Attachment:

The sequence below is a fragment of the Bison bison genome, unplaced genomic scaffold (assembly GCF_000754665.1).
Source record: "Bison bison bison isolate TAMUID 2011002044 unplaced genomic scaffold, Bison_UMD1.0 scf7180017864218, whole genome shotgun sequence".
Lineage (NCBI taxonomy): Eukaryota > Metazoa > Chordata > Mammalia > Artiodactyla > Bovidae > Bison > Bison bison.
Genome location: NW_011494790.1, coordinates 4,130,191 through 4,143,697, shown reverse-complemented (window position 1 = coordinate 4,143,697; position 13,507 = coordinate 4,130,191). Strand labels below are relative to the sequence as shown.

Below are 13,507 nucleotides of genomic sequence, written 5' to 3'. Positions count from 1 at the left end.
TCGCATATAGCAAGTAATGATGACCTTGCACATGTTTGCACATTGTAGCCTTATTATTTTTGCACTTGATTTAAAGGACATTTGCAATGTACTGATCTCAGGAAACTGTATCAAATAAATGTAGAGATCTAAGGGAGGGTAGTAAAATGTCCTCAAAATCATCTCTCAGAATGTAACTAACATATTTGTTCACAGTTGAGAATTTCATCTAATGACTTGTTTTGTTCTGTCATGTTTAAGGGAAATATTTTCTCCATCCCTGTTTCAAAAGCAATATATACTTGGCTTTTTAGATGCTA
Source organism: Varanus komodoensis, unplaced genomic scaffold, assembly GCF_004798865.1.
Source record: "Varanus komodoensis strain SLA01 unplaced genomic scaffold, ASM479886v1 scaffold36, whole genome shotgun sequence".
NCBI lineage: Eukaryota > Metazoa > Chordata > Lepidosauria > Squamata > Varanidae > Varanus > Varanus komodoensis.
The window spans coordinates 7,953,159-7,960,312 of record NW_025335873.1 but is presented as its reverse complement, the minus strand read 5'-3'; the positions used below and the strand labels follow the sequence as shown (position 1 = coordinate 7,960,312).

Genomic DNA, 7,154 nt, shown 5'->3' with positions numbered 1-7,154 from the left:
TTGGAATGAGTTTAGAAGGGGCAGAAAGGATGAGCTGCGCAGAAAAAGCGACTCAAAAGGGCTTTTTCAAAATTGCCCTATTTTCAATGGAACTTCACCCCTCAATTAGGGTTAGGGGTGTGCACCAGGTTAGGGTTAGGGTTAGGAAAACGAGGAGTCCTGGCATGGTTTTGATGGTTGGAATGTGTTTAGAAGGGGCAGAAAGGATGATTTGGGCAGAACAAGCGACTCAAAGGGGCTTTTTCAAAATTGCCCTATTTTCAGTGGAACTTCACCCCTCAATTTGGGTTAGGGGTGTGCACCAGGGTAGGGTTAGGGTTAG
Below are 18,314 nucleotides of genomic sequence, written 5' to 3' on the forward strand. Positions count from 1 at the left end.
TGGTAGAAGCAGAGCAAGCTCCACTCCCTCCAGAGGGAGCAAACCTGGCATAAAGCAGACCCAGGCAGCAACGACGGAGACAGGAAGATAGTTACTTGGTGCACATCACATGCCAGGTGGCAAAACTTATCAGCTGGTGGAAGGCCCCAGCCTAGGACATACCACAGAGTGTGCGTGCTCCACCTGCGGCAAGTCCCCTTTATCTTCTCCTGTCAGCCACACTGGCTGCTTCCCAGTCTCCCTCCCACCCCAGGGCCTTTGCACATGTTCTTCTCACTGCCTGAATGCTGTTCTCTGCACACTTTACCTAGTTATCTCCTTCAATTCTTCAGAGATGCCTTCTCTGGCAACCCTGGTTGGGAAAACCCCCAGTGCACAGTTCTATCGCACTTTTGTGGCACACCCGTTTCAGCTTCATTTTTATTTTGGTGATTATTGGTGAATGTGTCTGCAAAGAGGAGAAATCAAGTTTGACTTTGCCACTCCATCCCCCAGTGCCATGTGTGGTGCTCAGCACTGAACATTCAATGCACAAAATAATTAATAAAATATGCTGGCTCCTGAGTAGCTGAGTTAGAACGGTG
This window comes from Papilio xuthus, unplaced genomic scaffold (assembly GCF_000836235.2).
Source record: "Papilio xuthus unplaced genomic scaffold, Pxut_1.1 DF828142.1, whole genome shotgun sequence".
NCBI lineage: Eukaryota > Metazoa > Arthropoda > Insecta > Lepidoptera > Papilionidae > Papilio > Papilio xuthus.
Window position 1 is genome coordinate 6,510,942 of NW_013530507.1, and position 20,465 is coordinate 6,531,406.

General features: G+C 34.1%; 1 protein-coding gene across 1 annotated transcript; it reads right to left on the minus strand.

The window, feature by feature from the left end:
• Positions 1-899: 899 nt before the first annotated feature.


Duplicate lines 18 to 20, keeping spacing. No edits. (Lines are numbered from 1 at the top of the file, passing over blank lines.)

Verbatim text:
Window position 1 is genome coordinate 6,510,942 of NW_013530507.1, and position 20,465 is coordinate 6,531,406.

General features: G+C 34.1%; 1 protein-coding gene across 1 annotated transcript; it reads right to left on the minus strand.

The window, feature by feature from the left end: